Addressing the Obesity Epidemic
Offering nutritious snack foods can be effective without decreasing the number of snacks sold and while maintaining financial stability of school food service programs.
♠ Inﬂuencing Healthy Snack Selection by Middle and High School Students
The obesity epidemic is well-documented in our society. Among the contributing factors is the high level of American children’s of snack foods and beverages that contain added sugars and oils. Schools can play an important role in shaping children’s lifetime dietary habits by providing nutritious foods and teaching them to make wise food selections. The school vending machine is one place where schools can have an impact on the quality of foods offered. To assist schools, registered dietitian Jaime Foster of the college’s Department of Human Nutrition and OSU Extension Family and Consumer Sciences joined with Columbus Children’s Hospital to design a practical tool to measure the nutritional value of vended snack foods. The goal was to create a research-based vending machine software program—with corresponding educational materials—that would positively inﬂuence students to make nutritious choices.At the same time, the partners wanted to show that offering nutritious snack foods can be effective without decreasing the number of snacks sold and while maintaining ﬁnancial stability of school food service programs.
♠ A Rating System Educates Kids about Choices
Working with Children’s Hospital staff, Foster helped create a nutrition rating system for processed foods offered in vending machines. The computer software program gives you an easy way to enter nutritional data and learn the category of snacks. Green means “best choice,”yellow signals “choose occasionally,”and red warns “choose rarely.” Unlike many rating programs, the program, which is called Snackwise,evaluates more than the calories, fat, saturated fat, and sugar content of processed foods. It also evaluates the following desirable nutrients that adolescents need for healthy development:
• Vitamin A
• Vitamin C
Educational labels coded red, yellow, and green on the vending machine and on the products educate the purchasers about their choices. Snackwise also offers ﬂexibility, which again sets it apart from other nutrition rating systems. School administrators can offer a variety of snacks in each category, promoting healthier snack selections without compromising sales or ﬁnancial stability. By offering a variety of choices, administrators encourage interest in healthier options while they maintain control over what is offered.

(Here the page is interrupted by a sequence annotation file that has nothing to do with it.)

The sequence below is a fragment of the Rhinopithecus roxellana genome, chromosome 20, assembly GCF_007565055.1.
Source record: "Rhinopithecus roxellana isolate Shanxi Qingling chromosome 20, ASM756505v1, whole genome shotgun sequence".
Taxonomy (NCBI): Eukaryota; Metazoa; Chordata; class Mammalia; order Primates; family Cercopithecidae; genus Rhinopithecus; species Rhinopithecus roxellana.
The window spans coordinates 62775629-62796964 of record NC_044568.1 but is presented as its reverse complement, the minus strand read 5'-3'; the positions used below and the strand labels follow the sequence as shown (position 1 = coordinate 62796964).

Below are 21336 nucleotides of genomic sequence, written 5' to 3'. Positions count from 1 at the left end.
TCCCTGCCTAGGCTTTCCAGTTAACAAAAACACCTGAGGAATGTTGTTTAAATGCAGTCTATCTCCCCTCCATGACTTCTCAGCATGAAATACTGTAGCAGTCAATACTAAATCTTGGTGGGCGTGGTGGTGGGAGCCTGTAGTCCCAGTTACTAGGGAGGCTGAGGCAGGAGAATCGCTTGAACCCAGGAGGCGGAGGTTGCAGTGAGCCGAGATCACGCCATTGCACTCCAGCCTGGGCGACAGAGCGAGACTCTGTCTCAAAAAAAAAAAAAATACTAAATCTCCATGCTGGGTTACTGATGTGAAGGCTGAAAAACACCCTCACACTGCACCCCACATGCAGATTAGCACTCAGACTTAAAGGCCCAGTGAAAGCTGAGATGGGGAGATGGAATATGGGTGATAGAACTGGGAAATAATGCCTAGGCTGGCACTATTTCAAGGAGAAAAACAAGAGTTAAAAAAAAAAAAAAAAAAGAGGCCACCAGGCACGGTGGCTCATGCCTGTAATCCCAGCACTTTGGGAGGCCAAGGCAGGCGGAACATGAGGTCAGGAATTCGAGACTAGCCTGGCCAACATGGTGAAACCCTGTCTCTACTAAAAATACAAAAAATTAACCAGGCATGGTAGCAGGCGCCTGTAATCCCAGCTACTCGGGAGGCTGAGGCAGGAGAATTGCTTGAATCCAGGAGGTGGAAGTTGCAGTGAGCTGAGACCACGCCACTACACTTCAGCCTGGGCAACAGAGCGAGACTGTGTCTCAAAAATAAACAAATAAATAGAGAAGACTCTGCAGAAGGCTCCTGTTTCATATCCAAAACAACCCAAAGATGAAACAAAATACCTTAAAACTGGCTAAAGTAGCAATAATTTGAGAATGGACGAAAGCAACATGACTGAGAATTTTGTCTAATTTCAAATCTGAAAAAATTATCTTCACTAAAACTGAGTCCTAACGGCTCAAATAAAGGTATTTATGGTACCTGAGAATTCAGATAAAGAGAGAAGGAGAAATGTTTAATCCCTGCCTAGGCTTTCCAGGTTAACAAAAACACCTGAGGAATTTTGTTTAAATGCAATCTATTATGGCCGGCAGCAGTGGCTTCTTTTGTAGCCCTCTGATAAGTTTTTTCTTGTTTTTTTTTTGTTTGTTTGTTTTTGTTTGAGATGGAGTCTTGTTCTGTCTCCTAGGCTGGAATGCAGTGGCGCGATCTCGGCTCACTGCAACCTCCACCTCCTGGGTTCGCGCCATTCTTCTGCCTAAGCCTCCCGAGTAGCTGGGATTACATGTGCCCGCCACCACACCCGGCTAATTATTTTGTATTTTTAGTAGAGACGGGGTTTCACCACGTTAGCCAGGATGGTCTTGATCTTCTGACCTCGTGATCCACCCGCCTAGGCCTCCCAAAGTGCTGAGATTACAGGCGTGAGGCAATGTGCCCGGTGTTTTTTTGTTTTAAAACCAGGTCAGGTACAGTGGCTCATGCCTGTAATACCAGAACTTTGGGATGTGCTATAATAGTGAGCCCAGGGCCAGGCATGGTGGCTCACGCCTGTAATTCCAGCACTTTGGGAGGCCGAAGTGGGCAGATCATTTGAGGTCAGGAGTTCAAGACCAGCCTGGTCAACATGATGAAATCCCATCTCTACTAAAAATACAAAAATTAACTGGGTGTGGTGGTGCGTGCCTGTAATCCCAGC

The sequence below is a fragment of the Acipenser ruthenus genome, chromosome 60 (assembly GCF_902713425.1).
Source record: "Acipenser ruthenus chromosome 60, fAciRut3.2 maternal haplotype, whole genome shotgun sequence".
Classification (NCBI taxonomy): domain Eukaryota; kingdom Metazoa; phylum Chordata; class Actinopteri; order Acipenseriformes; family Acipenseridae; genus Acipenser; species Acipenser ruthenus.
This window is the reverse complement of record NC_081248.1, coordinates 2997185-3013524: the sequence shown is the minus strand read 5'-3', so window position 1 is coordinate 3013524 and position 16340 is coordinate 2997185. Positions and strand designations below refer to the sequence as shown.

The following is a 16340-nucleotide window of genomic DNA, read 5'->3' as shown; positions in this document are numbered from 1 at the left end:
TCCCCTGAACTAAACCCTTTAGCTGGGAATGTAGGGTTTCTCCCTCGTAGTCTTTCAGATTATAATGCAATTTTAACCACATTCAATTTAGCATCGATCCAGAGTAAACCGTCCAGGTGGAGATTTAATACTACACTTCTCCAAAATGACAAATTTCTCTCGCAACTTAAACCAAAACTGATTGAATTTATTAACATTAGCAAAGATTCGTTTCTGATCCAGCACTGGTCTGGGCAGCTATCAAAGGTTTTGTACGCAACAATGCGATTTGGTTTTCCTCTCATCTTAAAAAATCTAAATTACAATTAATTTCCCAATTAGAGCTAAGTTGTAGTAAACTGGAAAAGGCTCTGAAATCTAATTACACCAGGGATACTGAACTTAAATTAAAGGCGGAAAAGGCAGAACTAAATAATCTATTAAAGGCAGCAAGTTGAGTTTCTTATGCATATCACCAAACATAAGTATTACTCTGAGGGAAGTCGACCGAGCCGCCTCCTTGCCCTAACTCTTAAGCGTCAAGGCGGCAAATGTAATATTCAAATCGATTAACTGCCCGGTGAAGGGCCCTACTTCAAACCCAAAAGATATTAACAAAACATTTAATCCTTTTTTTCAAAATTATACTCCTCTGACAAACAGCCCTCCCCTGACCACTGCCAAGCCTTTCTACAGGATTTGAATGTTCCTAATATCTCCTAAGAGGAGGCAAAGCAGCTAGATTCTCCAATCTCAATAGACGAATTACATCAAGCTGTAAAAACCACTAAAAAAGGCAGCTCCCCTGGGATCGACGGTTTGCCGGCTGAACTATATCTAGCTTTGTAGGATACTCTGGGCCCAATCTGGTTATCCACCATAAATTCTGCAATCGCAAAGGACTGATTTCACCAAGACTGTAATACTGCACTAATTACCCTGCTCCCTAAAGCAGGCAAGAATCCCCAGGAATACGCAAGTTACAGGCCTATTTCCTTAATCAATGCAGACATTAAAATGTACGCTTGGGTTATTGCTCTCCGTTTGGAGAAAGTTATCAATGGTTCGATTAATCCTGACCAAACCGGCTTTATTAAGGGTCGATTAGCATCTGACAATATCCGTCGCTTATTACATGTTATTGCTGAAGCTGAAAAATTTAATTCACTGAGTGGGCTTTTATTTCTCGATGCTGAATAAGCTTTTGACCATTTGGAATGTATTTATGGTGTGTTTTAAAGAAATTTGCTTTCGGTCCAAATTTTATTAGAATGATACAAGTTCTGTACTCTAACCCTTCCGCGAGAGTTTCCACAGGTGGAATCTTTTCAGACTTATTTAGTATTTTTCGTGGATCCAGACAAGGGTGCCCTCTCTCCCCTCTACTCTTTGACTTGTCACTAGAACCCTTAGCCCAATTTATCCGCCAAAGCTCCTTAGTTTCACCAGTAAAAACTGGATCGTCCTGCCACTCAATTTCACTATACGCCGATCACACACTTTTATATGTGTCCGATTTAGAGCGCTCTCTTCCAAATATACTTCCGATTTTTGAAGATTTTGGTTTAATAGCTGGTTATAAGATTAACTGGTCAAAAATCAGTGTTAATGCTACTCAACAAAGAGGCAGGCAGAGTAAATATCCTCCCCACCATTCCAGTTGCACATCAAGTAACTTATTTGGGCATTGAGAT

♠ Survey Results:Encouraging Healthy Choices without Lowering Revenue
Deb Kellee, the DECA teacher at Bowling Green High School, Bowling Green, Ohio, learned about Snackwise from the OSU Extension Family and Consumer Sciences educator in her county, Doris Herringshaw. With guidance from Herringshaw, Kellee and her marketing students implemented the program at the high school. The Bowling Green students conducted a marketing campaign that went beyond the information provided at the school vending machine and focused on the new and healthy choices. They developed and administered a survey to their fellow students to learn the impact of their efforts and analyzed the data. Respondents were asked,
“If you chose a ‘green’ or ‘yellow’ snack, why did you choose it?”
A total of 56 percent said they chose it because they wanted a healthy snack or because they liked the snack. In the marketing campaign, the DECA students used a variety of marketing tactics, including the following:
- Educational posters in the halls and near vending machines
- A handout for all students and a letter home to parents at the beginning of the year
- A display case in the main hallway showing healthy options sold in the vending machines
The students’ survey showed that 59 percent of respondents were at least somewhat inﬂuenced by the educational campaign. A total of 64 percent said they noticed the rating stickers on the merchandise. Sales results for the three snack categories tell the most signiﬁcant story. At the start of the school year, the purchase of red foods was high. This trend declined in November and December, most likely due to holiday breaks. However, January through March saw a steady increase in the purchase of green and yellow foods and a decline in red foods. The volume of red food sales continued to drop for the rest of year. The sales figures also showed that after the nutritional vending machine program was initiated, sales volume from the machine was signiﬁcantly higher. In terms of overall revenue, the school actually saw positive revenue changes as a result of the campaign.